'I'm surprised people weren't grabbing my cheeks, pinching me and making goo-goo sounds at me'
FRANK the dentist did oral surgery on me today. It was all going fine until he asked me if I'd like a look. Naturally, I had to be all manly about it, and I had a look -- bad idea.
The thing about the dentist these days is that, now that the pain is largely gone out of it, it's mainly about indignity. I hate the indignity. My trick for dealing with it is to remember I'm only at the dentist for half an hour once every few years. The actual dentist is at the dentist's all the time. The actual dentist spends his whole life looking into other people's rancid mouths. You tell me, who's the undignified one there?
I always knew a day would come when the child would give something back to me. So I came home feeling sorry for myself and she was all smiles and cuddles. I even held the little mite's face up to my sore jaw and let the healing power of baby love get to work. In fairness to Frank, he had warned me about all kinds of pain and swelling and black eyes and everything, but there is little pain and no swelling. I feel smug.
I WAKE up to feel something pressing slightly against my eye. It seems I may have been a bit premature about the swelling. But it's not discoloured, and it's not too big. I convince myself you'd barely notice it. We celebrate with a family outing to the BT sale and lunch in Carluccio's. The critics have been mixed about Carluccio's, and I'm always kind of suspicious about chains. We love it. And the gnocchi is practically babyfood for a man in my position vis-à-vis jaw/mouth etc. You could pick all kinds of holes in Carluccio's, but I'm not going to. It's fab. Everyone we meet says the child looks like me. Poor thing.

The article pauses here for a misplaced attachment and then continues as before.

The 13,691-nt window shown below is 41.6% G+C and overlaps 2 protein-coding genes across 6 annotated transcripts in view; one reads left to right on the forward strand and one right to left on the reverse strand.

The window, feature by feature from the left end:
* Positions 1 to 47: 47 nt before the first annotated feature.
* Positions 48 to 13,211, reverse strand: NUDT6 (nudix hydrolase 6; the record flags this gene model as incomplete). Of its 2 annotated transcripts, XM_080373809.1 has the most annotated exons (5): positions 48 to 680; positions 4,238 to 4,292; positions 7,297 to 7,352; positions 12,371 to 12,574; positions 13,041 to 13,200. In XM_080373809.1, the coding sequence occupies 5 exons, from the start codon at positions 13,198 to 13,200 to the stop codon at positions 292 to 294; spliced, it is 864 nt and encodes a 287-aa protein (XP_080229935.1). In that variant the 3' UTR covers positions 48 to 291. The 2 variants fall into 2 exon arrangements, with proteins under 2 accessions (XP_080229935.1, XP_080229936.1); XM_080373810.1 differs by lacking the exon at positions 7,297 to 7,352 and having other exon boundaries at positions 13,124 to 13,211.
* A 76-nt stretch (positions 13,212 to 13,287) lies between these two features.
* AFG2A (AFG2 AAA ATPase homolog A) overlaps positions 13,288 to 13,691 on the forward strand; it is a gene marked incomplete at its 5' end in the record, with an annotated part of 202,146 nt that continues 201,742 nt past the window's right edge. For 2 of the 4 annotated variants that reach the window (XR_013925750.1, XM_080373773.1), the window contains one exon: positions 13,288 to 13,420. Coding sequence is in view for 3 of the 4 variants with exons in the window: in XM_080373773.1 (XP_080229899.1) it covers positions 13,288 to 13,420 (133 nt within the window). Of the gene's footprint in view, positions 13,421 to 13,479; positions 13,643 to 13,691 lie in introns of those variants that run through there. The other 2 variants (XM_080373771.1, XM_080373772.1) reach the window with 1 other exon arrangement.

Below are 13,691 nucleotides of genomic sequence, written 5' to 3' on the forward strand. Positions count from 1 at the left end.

I get home and realise why people think I look like the child, or she like me. You've heard of the expression chubby cheeks? I'm surprised people weren't grabbing me by the cheek, pinching me and making goo goo sounds at me. I check the internet, which has made doctors and dentists of us all, and confirm that indeed, the swelling only starts the day after and then intensifies in days two and three and then maybe starts to subside. Great.
YET again, the internet is spot on. Just call me chipmunk.
THE Impac Dublin Literary Award people have come up with a great new ruse. The winner this year -- De Niro's Game -- is actually a real page turner and you'd read it in three nights. It fairly rocks along for a book that won a prize.
You know the way you feel guilty about not reading award-winning books? The Impac crowd have solved all that. So now I will no longer avoid coverage of the Impac Award for fear it will make me feel guilty about another great literary novel I won't be reading.